To further illustrate the adsorption capabilities of the process when purifying liquid hydrocarbons having COS impurities therein after the adsorbent has been regenerated a number of times, an adsorption column was prepared having an ID of 1/4" and packed with 5 cm of activated alumina particles of -100 to +200 mesh which were impregnated with 5.0 wt. % Na. A feed solution of n-hexane, containing 20 ppm of COS and about 100 ppm water, was fed through the column at a rate of about 0.5 cc/min. After the column became completely saturated with sulfur, as indicated by monitoring of the effluent for sulfur content over 1 ppm, the column was analyzed to determine total sulfur adsorbed. The column was then regenerated by passing nitrogen, heated to 250° C., through the column for 2 hours at a rate of 3.0 cc/min.
After the column was regenerated, n-hexane, containing the same concentration of COS, was again passed through the column until saturation was reached. The column was again analyzed for sulfur content. This procedure was repeated two further times resulting in three regenerations of the adsorbent. The results, as shown in Table II below, indicate that the alkali metal- impregnated activated alumina adsorbent is capable of adsorbing COS from liquid hydrocarbons even after repeated regeneration of the adsorbent.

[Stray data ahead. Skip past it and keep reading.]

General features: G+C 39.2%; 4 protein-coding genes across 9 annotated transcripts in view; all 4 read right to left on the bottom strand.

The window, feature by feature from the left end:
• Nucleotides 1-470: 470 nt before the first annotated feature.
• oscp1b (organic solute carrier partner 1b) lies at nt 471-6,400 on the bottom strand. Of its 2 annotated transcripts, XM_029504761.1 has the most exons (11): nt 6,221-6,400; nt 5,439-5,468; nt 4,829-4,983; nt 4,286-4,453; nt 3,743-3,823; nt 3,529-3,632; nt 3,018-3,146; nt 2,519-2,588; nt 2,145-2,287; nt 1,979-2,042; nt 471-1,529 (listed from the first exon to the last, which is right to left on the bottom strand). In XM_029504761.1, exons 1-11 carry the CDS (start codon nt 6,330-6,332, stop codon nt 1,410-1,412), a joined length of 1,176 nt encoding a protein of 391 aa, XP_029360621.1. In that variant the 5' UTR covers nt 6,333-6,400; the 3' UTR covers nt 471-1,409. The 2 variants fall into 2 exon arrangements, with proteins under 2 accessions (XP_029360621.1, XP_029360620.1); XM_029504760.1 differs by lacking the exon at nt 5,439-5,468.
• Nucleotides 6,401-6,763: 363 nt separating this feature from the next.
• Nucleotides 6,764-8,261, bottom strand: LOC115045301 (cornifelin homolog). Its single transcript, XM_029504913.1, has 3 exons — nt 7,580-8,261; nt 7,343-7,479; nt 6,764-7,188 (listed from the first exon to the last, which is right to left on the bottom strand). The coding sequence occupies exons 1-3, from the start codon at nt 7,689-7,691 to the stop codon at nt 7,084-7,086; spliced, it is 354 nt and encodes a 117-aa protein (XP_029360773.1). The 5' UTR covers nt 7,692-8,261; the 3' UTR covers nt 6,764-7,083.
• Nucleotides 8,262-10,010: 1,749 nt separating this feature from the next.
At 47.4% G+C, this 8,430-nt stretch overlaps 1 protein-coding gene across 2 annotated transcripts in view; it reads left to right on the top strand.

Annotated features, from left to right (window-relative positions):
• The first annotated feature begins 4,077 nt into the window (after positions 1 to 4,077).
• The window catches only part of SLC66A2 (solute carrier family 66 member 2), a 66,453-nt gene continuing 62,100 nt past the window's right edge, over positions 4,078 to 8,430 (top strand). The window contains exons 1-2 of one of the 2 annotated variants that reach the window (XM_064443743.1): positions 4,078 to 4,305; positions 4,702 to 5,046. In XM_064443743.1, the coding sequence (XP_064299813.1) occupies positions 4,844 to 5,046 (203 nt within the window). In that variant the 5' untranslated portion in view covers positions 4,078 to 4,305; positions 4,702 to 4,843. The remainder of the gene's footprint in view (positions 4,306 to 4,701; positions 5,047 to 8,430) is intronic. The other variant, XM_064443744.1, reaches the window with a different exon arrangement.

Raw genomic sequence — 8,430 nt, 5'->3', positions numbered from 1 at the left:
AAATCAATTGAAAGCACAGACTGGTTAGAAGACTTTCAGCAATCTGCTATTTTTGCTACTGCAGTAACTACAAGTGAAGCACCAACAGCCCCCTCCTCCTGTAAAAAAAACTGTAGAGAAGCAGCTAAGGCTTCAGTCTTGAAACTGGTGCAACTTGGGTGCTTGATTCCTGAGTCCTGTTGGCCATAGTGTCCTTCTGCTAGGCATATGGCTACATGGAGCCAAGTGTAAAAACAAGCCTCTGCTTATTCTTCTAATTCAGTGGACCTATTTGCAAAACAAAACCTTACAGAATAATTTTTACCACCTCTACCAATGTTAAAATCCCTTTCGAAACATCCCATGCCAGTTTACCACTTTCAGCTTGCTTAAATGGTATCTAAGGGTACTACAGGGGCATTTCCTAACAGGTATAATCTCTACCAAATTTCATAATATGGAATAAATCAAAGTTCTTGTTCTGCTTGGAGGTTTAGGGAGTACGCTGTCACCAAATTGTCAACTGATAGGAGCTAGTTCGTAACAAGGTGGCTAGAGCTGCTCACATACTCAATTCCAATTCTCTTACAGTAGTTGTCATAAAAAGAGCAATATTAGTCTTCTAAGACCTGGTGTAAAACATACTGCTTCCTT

TABLE II______________________________________ Weight Percent of Number ofRun Sulfur Adsorbed Regenerations______________________________________1 1.95 02 0.95 13 0.7 24 0.6 3______________________________________
To further illustrate the adsorption capabilities of the process when purifying liquid hydrocarbons having COS impurities therein, using an activated alumina adsorbent impregnated with varying amounts of an alkali metal, three adsorption columns were prepared, each having an ID of 1/4" and packed with 5 cm of activated alumina particles of -100 to +200 mesh. The activated alumina adsorbent in the three columns were respectively impregnated with 0, 3.0, and 5.0 wt. % Na. A feed solution of n-hexane, containing 20 ppm of COS and about 100 ppm water, was fed through each column at a rate of about 0.5 cc/min. After the columns became completely saturated with sulfur, as indicated by monitoring of the effluent for sulfur content over 1 ppm, each column was analyzed to determine total sulfur adsorbed.